The New York Independent System Operator (NYISO) this April replaced its 44-year-old primary power control center with a state-of-the-art facility in Rensselaer County that is outfitted with digital monitoring technologies and harnesses grid control technologies installed in the operator’s June 2013–completed smart grid project.

The $75 million Department of Energy (DOE)–funded smart grid initiative, conducted in partnership with eight transmission-owning utilities and power authorities, deploys phasor measurement units that allow the grid operator to detect irregularities, predict problems, and take corrective action. It relays system conditions at a rate of 60 times per second (360 times faster than before) and includes capacitor banks to improve transmission system efficiency by reducing line losses. The new primary control center helps integrate and process this significantly higher volume of data.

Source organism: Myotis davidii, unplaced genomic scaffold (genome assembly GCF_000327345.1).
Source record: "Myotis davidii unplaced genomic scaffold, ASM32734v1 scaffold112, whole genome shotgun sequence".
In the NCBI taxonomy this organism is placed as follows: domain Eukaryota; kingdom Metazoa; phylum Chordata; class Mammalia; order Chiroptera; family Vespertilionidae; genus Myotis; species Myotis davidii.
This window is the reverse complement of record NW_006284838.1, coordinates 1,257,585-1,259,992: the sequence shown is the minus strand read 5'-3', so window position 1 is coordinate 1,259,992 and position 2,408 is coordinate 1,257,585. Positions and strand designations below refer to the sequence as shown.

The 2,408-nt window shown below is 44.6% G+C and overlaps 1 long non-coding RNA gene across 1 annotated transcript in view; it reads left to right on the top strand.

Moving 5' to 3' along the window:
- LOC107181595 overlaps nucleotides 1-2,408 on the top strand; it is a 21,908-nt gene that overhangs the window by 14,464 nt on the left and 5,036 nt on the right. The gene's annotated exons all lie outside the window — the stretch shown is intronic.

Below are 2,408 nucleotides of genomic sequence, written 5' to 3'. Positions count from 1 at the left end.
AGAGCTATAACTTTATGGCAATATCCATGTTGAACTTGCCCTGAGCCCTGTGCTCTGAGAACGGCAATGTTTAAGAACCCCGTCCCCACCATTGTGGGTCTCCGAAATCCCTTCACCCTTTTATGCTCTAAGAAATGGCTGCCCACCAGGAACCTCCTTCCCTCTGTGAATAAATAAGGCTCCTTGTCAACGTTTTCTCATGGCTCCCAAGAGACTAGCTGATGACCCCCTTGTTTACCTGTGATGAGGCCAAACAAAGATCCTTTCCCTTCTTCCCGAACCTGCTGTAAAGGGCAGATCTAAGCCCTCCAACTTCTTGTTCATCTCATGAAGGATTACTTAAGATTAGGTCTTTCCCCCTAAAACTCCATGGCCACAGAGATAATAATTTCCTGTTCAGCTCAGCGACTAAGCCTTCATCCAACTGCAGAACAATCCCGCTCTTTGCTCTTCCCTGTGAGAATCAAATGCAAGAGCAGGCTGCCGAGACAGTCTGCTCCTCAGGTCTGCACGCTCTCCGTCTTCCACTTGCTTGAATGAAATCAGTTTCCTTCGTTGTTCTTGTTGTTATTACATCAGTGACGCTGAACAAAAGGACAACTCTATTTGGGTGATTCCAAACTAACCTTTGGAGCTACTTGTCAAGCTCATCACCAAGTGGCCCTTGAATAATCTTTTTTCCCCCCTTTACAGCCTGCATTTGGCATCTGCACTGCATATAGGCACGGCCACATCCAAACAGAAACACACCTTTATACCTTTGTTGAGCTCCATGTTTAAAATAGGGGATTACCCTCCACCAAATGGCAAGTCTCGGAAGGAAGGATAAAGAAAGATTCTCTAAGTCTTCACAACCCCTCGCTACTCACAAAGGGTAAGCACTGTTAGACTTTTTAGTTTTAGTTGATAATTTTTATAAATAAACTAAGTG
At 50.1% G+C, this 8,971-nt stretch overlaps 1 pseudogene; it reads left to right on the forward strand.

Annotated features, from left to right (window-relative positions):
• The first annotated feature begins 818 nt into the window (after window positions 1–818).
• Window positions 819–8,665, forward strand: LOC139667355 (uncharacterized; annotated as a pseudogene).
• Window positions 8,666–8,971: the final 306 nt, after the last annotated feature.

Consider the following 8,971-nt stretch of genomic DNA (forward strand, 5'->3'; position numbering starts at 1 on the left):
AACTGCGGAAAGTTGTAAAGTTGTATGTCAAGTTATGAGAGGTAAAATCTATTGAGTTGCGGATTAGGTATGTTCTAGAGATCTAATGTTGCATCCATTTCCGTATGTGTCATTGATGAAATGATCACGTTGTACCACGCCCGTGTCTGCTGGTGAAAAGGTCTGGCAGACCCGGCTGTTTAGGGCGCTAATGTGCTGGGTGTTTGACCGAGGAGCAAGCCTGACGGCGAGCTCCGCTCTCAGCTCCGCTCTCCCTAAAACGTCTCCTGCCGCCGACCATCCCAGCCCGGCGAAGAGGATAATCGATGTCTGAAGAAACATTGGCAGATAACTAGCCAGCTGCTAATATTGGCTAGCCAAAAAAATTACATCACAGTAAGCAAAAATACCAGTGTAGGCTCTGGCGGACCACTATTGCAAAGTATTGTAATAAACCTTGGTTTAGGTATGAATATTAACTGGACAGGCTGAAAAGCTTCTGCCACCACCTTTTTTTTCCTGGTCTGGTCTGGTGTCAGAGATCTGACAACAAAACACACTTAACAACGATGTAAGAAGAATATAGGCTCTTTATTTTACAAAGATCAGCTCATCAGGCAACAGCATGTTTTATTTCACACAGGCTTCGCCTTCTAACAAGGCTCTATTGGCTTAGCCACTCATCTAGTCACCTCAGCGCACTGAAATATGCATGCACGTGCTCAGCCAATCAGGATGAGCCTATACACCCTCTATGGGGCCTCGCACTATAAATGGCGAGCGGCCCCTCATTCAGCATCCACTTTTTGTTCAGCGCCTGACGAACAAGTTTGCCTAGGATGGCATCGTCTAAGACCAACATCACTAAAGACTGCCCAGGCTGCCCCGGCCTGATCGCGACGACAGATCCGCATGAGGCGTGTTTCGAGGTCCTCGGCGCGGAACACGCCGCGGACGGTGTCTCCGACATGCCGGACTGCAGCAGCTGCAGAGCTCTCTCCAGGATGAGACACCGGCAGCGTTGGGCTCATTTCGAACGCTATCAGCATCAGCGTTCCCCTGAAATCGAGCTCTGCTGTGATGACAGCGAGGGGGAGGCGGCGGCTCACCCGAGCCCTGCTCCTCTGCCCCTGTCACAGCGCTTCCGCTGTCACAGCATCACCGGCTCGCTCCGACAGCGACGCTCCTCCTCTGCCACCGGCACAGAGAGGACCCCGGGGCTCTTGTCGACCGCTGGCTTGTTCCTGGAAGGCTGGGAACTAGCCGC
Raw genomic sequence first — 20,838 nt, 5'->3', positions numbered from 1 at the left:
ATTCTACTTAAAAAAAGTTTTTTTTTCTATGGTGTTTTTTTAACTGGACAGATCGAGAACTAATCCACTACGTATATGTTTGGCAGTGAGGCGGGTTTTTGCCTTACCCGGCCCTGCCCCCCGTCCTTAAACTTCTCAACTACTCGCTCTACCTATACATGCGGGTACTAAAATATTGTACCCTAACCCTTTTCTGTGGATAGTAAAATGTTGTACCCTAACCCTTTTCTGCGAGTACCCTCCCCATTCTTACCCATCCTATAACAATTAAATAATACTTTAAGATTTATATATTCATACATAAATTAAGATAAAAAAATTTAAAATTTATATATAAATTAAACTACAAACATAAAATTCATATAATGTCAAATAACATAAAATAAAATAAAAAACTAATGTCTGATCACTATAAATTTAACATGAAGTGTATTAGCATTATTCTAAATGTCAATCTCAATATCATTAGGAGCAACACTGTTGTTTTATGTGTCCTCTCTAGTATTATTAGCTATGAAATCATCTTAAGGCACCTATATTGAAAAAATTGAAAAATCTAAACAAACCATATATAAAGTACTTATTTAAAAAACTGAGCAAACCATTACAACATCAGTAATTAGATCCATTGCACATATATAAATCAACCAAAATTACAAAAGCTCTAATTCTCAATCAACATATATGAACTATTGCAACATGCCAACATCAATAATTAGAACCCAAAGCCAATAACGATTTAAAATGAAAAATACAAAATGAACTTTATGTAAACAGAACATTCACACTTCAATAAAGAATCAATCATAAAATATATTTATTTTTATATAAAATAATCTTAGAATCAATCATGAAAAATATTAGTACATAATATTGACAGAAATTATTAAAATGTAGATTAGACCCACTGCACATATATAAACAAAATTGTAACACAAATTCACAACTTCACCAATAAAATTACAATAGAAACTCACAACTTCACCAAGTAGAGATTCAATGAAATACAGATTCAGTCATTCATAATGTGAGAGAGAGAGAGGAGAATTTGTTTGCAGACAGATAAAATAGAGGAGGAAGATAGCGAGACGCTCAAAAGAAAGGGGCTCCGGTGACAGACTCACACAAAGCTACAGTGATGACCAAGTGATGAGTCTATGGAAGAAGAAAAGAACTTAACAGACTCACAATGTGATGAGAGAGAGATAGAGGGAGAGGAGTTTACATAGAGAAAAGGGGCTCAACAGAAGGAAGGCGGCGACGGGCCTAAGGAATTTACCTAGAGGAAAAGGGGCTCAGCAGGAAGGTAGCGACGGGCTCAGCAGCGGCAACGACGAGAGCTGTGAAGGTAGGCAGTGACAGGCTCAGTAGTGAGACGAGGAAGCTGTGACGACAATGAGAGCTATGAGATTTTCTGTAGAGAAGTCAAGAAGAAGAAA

The 64,000-square-foot (ft2) facility features a 2,300-ft2 video wall (Figure 5)—the largest of its kind in North America—that captures more than 3,000 live status points presenting key electric system operations data and information. The former control center in Guilderland, built in 1969, will now serve as backup.

5. A connecting wall. The New York Independent System Operator’s new 64,000-ft2 primary power control center captures more than 3,000 live status points presenting key electric system operations and data information to enhance grid reliability and support smart grid efforts. Courtesy: NYISO

According to NYISO, the $38 million facility also enables improved integration of renewable power by deploying resource management tools such as wind forecasts, meteorological conditions, and generation output data. The DOE said in a statement that the new control center gives NYISO and neighboring grid control areas a “far more expansive and in-depth view of the power grid.”

Sonal Patel, associate editor (@POWERmagazine, @sonalcpatel)